YOU’VE ALREADY HEARD OF THE mystery of Amelia Earhart: the trailblazing golden-age pilot who mysteriously disappeared in 1937 during a circumnavigation of the globe. But Earhart is hardly the only traveler to have set out on a journey only to have vanished into thin air. Here are 5 other travelers who went out exploring — and never came back.
1. Ambrose Bierce
Ambrose Bierce was an all-around badass. The author basically invented the twist ending with his classic short story An Occurrence at Owl Creek Bridge, he inspired generations of horror writers with his creepy stories like An Inhabitant of Carcosa, and he became one of the world’s most eloquent misanthropes, writing the classic Devil’s Dictionary, and going by the motto, “Nothing matters.”
But he was also a kickass journalist. Late in life, he went to Mexico to report on the escapades of Mexican revolutionary Pancho Villa. The last trace of him was a letter sent to a friend the day after Christmas reading, “As to me, I leave here tomorrow for an unknown destination.” Bierce was never seen again.
Rumor in Mexico is that he was executed by firing squad in a cemetery (he was known to be critical of Pancho Villa), but there has never been any proof of this. Despite hundreds of theories, there has never been any substantial proof as to what happened to the great Ambrose Bierce.
2. John Franklin and his crew
In the 19th Century, the British Empire was insistent on discovering the Northwest Passage — the fabled route from the Atlantic to the Pacific over the top of Canada. But what they didn’t know was that the route was almost always covered with pack ice.
One of the most infamous expeditions sent to discover the passage was that of Sir John Franklin. The expedition, made up of two boats, the Erebus, captained by Sir John, and the Terror captained by veteran sailor Francis Crozier, and made up of 127 crewmen, sailed into the winter ice in 1846 and became trapped. The ice didn’t thaw the next summer, and, after spending two winters there (and after losing 24 men, including Franklin, to disease, accidents, and scurvy), Captain Crozier took the remaining men out over the ice in a mad dash for civilization.
They were never seen again. Inuit gave reports of wandering, starving men who refused to ask them for help, and said that the men had resorted to cannibalism to survive. Some reported that Crozier and another crewman had survived and were near Baker Lake, some 250 miles away, nearly a decade later, but what really happened mostly remains a mystery — though the sunken Erebus was discovered underwater in 2013.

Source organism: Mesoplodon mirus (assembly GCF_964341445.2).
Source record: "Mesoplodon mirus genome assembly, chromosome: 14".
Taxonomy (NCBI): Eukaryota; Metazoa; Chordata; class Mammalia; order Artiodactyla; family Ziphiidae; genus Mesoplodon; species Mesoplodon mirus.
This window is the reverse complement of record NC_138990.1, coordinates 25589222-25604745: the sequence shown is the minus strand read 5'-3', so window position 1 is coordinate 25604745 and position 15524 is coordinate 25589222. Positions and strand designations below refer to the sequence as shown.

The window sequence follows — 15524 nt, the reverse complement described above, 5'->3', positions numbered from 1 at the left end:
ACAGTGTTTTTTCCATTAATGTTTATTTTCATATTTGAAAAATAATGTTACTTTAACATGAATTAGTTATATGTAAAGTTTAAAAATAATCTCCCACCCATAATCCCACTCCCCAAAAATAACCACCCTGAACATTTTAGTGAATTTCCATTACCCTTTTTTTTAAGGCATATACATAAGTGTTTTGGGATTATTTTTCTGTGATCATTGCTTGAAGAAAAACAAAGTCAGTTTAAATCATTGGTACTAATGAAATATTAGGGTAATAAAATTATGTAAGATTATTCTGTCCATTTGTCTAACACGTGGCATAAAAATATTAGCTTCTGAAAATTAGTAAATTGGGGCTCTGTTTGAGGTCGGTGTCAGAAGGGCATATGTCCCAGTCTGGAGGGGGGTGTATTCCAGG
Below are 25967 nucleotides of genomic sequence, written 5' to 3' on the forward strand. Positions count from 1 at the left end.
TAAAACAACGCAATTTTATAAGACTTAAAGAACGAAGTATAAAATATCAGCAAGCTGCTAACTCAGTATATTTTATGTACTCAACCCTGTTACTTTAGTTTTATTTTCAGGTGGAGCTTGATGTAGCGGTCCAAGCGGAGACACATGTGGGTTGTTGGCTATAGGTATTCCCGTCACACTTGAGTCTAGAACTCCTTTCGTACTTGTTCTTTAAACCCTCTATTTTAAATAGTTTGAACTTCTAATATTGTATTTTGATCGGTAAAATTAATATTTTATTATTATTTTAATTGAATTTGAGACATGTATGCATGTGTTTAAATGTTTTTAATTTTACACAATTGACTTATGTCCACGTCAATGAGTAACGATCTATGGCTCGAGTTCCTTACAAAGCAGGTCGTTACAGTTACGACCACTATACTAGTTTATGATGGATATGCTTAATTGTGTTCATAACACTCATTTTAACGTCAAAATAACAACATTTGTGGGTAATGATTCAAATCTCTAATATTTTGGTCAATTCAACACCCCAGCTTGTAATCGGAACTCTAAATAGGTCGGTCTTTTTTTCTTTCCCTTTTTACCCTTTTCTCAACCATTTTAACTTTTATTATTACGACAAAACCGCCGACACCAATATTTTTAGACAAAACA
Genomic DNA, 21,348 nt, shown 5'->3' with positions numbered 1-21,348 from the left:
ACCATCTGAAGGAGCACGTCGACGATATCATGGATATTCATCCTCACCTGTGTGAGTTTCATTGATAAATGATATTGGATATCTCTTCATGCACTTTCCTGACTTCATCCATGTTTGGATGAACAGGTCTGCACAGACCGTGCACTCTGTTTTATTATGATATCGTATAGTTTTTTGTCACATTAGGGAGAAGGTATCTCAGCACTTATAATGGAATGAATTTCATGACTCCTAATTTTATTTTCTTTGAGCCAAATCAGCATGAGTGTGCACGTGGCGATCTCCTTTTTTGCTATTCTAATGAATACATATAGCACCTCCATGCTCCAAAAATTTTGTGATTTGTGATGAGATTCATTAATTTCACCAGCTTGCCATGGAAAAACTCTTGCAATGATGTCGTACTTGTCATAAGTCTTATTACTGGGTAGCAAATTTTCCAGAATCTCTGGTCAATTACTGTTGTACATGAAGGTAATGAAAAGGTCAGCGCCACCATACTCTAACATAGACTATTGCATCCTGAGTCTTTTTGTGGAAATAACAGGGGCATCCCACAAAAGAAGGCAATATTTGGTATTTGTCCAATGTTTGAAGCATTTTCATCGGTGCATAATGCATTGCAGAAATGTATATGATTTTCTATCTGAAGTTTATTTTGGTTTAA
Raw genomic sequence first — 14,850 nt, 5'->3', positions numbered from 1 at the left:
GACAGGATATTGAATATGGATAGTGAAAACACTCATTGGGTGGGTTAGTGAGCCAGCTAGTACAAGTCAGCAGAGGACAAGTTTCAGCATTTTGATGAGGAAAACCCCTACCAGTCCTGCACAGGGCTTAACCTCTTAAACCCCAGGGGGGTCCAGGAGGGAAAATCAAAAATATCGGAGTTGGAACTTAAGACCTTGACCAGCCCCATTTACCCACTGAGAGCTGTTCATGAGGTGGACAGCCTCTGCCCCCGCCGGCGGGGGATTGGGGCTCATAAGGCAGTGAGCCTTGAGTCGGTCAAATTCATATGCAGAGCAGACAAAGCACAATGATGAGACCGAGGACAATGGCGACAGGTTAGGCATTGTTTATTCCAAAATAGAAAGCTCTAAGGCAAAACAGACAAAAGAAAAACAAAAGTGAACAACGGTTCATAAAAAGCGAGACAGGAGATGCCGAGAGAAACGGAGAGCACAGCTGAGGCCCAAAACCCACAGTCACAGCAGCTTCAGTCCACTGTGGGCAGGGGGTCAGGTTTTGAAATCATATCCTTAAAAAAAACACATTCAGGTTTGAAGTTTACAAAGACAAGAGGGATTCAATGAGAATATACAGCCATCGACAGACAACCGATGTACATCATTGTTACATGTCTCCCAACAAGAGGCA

Frank Lenz was basically the Amelia Earhart of cycling. He was a Philadelphian cyclist, and he decided he wanted to ride his bike around the world. Although it had already been done once before, a magazine hired Lenz to do it himself in 1892, as Lenz was an excellent photographer and would be able to capture the trip on film.
He started in Washington, D.C., and peddled to San Francisco, where he caught a boat to Japan. From there, he biked through China and through the dense, almost impassable jungles of Burma. From there, he rode through modern day India and Pakistan (then part of the British Empire), and then into what is now Iran.
He was last seen in Tabriz in Iran, peddling out of the city towards Erzurum in Turkey. He was never heard from again.
Percy Fawcett might be the swashbucklingest person to have ever lived. The British Lieutenant Colonel and archaeologist was the inspiration for Arthur Conan Doyle’s The Lost World, and that other swashbuckling archaeologist you may have heard of, Indiana Jones.
In his 30s, he became fixated on the mythical “Lost City of Z,” sometimes popularly known as the golden city of El Dorado. With his son and his friend, he set off into the Brazilian Amazon to find the city in 1925. His final letter, sent from the jungle, read, “You need have no fear of any failure…”
The nearby Kalapalo tribe passed down an oral story of three explorers who came into their village one night and stayed for a while. The explorers then moved on, and for five days, the Kalapalo could see the smoke from their fires. On the fifth day, the fires stopped. No one knows what happened after that.
Ettore Majorana was a famous Italian physicist who worked with the likes of Heisenberg, Bohr, and Enrico Fermi (who called him a genius). He was known for his work on neutrinos, and was considered a brilliant mind, but his health was poor, and in his later years, he became a hermit. In 1938, one day, while he was living in Palermo, he withdrew all of his money from his bank account, and sent this letter to the director of his University:
“Dear Carrelli, I made a decision that has become unavoidable. There isn’t a bit of selfishness in it, but I realize what trouble my sudden disappearance will cause you and the students. For this as well, I beg your forgiveness, but especially for betraying the trust, the sincere friendship and the sympathy you gave me over the past months. I ask you to remember me to all those I learned to know and appreciate in your Institute, especially Sciuti: I will keep a fond memory of them all at least until 11 pm tonight, possibly later too. E. Majorana”
But shortly after, he sent a telegram saying he had canceled his plans. He’d bought a ticket from Palermo to Naples, and then was never seen or heard from again.
Some believe he escaped to Argentina, others believe he committed suicide, others believe he was killed or kidnapped due to the possibility of his participation in building an atomic bomb, others believe he simply left to become a beggar or a monk. But no solid proof has ever been found of what happened to Ettore Majorana.
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